1. You should have received the news, but classes are canceled Monday and Tuesday, March 16-17. As of now, classes will resume on Wednesday, March 18. While A&M has not yet gone to mandatory online-only, I am going to teach my classes online starting Wednesday. This will be rocky at first, since converting to online teaching isn’t simple, and I’ve only got a week to figure it out. So I thank you in advance for your patience and assistance.
2. You’ll get more info from me by Monday about what going online means. At this time, I am expecting us to meet as a class at the normal class times. We will be using Zoom. If you have not yet claimed your free Zoom membership at tamu.zoom.us, do that now. We are going to see if video class will work, since I think that makes it easier to stay engaged. If the bandwidth isn’t there as everyone goes online, we will go to audio-only. There will be interactive parts. There will be discussion. It will be messy while we figure it out. But in the scheme of things, the challenges of going to online classes for a few weeks or the rest of the semester is small potatoes. Any time it starts to stress you out (or even before that!) feel free to reach out.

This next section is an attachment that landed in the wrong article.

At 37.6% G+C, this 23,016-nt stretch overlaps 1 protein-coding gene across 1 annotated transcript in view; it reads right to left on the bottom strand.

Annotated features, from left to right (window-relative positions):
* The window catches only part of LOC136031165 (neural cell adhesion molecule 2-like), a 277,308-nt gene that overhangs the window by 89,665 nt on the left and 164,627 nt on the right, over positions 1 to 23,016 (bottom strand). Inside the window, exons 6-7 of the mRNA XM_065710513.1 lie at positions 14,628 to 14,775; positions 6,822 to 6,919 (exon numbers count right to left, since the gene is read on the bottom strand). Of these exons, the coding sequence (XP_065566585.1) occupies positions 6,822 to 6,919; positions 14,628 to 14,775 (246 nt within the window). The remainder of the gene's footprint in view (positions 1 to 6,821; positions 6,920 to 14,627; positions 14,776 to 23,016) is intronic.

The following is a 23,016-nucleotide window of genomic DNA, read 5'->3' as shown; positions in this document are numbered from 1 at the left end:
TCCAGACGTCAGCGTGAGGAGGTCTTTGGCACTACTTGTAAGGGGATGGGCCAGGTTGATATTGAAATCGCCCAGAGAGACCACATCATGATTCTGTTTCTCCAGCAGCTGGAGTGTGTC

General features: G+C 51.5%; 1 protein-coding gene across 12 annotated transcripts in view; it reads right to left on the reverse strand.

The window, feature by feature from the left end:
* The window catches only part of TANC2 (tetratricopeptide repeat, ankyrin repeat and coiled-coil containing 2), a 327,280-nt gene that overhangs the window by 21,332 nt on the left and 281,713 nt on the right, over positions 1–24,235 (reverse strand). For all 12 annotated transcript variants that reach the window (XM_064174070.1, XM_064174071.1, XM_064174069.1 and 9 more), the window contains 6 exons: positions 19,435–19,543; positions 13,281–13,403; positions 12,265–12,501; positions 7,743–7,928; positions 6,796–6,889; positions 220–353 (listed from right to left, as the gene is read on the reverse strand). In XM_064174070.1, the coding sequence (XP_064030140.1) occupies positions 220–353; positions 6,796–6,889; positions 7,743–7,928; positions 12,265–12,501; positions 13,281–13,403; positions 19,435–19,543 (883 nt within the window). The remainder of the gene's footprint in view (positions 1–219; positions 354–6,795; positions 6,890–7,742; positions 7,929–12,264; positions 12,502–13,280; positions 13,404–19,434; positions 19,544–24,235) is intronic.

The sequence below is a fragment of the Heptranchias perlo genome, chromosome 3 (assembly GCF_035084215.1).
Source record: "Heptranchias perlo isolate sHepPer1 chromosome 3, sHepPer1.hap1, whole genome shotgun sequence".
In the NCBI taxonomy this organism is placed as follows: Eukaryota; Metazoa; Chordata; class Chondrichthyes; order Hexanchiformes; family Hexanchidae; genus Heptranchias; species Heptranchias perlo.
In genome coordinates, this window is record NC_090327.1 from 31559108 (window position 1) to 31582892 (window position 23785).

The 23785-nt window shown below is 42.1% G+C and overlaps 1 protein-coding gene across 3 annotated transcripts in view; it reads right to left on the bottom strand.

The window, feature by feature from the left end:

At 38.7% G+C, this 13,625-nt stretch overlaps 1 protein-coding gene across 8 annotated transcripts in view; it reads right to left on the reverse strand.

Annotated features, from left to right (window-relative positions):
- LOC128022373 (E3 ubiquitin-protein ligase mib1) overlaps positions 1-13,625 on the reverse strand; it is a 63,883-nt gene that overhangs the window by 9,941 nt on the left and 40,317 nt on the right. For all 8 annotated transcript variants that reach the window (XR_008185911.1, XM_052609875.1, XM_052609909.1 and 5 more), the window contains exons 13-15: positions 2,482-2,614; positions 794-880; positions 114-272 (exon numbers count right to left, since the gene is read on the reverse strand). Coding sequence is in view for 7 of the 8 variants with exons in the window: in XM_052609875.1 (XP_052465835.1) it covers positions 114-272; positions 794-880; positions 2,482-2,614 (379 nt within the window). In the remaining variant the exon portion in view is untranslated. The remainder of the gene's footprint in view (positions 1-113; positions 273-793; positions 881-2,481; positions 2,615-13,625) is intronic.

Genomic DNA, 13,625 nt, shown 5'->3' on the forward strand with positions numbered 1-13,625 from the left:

3. If you are somewhere without a reliable computer and/or internet, let me know ASAP. You can also use Zoom on your phone, so be sure to download the app.
4. If you have other issues (need for accessibility accommodations, housing/food challenges because of school/travel limitations, etc) and don’t know where to get help, please feel free to reach out and I’ll help you get connected to resources, the best I can;.
5. Don’t panic, but take the whole situation seriously. It isn’t just about protecting ourselves, it is about keeping each of us from becoming disease vectors that spread coronavirus to vulnerable people – older folks, people with illnesses or chronic disease or compromised immune systems, etc. It is about slowing the rate of sickness to keep our medical systems from getting overwhelmed. So do your best to follow sanitation and social distancing protocols, for yourself and others. If you need more resources on any of that, let me know.